Monday, 16 July 2012

'Full Thrust' starship combat, my OUDF fleet

The OUDF 'Pa class' Dreadnought, Aotearoa (center) flanked by two escorting destroyers, Kea and Flying Fox

One of my few concessions to non-historical wargaming is Full Thrust, a game for starship combat. The rules and fleet books, along with a pile of other Full Thrust resources are available online via Ground Zero Games for free. The game works with any space ship model you want of course but they game has a number of pre-designed ships divided into many nation based groups. One group is the New Anglian Confederation (NAC), a merging of US and British power into one organization. Another mixes Italian and Spanish (FSE) whilst there are also dedicated fleets for the Germanic nations (NSL), Russia and China (ESU), Japan, Isreal, the Islamic states and so on. There are several Alien races too each with some very different weapon systems to the human fleets. There is nothing to stop you for inventing your own nation and fleet of course, go nuts!

One of the fleets that appealed to me was the Oceanic Union Defence Force (OUDF). This is based upon the merger of Antipodean nations into one organization and fleet. I have built a small battle group using the Ground Zero Games models and one from the Spartan Games 'Firestorm Armada' range Each of the ships has been given and Aboriginal or Maori name to fit in with the fleet ethos and a paint job to match. The Pa Class Dreadnought above has been given a Maori inspired design along with two smaller pieces of Maori cultural iconography over the engines The name, Aotearoa, comes from one of the Maori Pa's, or fortifications, built throughout New Zealand. To my mind something like a Dreadnought should be named after a powerful fortification, hence the class name. The Destroyers, Kea and Flying Fox, are named after Australian and New Zealand animals and given a generally Aboriginal hull design.

The rest of my small fleet is made up of a Battle Cruiser, the Tasmania, again with a generally Aboriginal inspired design and three Heavy Cruisers; each named for a Aboriginal or Maori tribe and given a hull design based upon that tribes art and culture; Eora, Warlpiri and Ta Rarawa.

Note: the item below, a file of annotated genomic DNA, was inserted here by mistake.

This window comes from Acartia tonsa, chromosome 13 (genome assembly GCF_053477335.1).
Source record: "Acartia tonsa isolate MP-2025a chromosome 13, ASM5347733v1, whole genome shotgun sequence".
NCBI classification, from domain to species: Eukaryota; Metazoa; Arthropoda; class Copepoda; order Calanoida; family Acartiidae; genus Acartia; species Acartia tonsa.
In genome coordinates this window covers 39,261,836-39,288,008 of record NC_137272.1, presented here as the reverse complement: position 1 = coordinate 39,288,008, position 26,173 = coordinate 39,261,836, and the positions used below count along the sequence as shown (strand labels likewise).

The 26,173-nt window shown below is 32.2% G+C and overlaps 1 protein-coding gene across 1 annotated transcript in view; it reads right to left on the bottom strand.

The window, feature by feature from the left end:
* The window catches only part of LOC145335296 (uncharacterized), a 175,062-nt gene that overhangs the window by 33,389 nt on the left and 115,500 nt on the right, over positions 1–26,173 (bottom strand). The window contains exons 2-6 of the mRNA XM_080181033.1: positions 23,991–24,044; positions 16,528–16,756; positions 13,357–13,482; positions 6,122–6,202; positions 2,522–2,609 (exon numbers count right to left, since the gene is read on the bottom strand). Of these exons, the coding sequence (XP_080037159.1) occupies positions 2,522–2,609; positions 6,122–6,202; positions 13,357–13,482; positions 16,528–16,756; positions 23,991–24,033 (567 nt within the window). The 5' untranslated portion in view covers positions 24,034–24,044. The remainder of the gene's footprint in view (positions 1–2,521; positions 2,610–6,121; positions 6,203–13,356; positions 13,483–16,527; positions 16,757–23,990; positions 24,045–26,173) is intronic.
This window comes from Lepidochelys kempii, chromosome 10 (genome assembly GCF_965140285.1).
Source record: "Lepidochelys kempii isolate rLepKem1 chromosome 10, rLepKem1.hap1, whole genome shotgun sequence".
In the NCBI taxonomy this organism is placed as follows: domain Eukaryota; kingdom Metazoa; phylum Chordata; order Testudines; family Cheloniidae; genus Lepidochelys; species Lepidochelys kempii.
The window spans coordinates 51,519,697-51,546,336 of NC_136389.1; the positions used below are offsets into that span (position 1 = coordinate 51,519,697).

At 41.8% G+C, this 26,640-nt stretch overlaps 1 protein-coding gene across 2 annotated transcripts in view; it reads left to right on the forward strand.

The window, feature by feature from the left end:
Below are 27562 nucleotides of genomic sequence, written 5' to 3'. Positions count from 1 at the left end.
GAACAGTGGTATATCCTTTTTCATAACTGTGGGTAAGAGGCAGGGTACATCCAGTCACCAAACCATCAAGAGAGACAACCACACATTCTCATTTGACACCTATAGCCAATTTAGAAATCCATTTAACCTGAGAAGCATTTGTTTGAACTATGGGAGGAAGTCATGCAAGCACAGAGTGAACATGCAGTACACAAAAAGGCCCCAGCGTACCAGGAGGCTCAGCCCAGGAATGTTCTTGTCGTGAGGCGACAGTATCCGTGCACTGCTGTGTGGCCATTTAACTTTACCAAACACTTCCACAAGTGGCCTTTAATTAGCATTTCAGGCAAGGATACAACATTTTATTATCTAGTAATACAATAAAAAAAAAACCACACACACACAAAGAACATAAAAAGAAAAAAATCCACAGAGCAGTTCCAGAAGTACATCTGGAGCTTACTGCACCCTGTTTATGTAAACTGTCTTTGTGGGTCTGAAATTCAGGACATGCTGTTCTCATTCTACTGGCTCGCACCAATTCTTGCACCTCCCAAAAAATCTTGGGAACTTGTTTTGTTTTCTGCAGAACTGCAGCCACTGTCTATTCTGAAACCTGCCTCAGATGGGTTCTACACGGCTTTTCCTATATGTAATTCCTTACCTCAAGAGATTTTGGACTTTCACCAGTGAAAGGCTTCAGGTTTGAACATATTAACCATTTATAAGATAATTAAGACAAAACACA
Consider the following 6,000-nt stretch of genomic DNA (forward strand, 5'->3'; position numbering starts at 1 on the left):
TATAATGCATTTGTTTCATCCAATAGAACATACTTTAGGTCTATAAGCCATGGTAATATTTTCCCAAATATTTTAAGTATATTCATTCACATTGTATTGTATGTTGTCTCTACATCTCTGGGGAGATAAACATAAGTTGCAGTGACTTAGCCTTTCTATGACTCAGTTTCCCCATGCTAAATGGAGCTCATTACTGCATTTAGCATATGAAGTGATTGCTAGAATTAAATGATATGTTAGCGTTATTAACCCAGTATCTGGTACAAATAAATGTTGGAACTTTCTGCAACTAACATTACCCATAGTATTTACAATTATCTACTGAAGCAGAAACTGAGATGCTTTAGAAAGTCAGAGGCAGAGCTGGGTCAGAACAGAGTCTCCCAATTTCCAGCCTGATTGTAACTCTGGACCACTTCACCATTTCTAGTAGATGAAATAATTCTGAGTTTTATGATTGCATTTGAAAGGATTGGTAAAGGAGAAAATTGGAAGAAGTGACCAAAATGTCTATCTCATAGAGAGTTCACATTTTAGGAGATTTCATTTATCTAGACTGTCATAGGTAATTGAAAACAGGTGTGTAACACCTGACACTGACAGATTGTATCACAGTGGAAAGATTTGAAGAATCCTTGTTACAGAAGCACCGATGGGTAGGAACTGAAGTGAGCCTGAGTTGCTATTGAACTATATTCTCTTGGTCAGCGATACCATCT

The Battle Cruiser, Tasmania (top), and a flotilla of Heavy Cruisers, the Eora, Warlpiri and Ta Rawara

The Ta Rarawa has a Maori inspired 'Tiki' face although in the picture it will look upside down, the red tongue is sticking out towards the enemy to the ship's front. The designs came about simply because I had no idea what to use as a uniform fleet colour scheme, and then I thought why bother?... just paint each ship as an individual. The idea of painting a design associated with a particular tribe became obvious as I started to research cultural design motif and iconography. My painting isn't top notch so such free flowing designs worked in my favour too.

And now the important wargamey bit....given the design options for ship weaponry and systems in the rules each published fleet is built around a particular ethos. The FSE, for example, build larger ships than most and fit them out with multiple missile systems, The NSL forgo Star Trek style defence screens in favour of hull armour, and so on. The OUDF, following the Ground Zero Games fleet histories and doctrines data, have small ship yards and not much money. The ships have to be built around a standardised design concept and make use of a unique feature, changeable weapon bays. Each bay can hold just 8 mass points of systems, which is not a lot in game terms. The idea is that there are a number of such bay modules that the fleet can choose from and fit depending upon the role that ship is needed for at the time; fair enough and quite economically sensible. The bigger the ship the more bays it has, although some do have a number of weapons and other systems mounted directly in their hulls they all use these modules.

The principle weapon in Full Thrust is the Beam type weapon, Star Trek Phasers for example. The game designers have made these work in range and power blocks, a class one beam has a range of just 12 inches and will roll one dice. A class two beam will roll two dice at 12 inches and one at 24 inches, a class three will roll three dice at 12, two at 24 and one at 36...and so on. You could conceivably build a class ten beam but the designers have given everything a cost in mass as well as points. These means that you have to design a ship of a certain size to carry systems of no more than that size. A ship of 80 mass cannot be fitted with 81 mass of systems and the points system stop you from going mad a building a ship of daft proportions etc. This is where the OUDF ships come into their own, at least that is what I think. With a bay only taking 8 mass you need to think carefully about what you put in it

A class three beam will give you range and three dice at close range, all well and good, but it will cost you six points of mass; a class two beam will cost just two points of mass. Ok, it wont have the range of a class three but you can fit three of them for the same mass.....this means that at close range, within 12 inches, you will roll six dice rather than just three! The OUDF module bays are packed with nice cheap class two beams, and at close range they can be lethal, the new Aotearoa will roll a devastating fifty six dice! Imagine what would happen to anything unfortunate enough to find itself in front of that ship at close range.

The Aotearoa as yet to be used in anger, the first time will be at the club on the 24th July, ready for the game we are running at the Sci Fi fair in Sittingbourne on the 28th. It should be fun...I better buy some more dice, just in case. 

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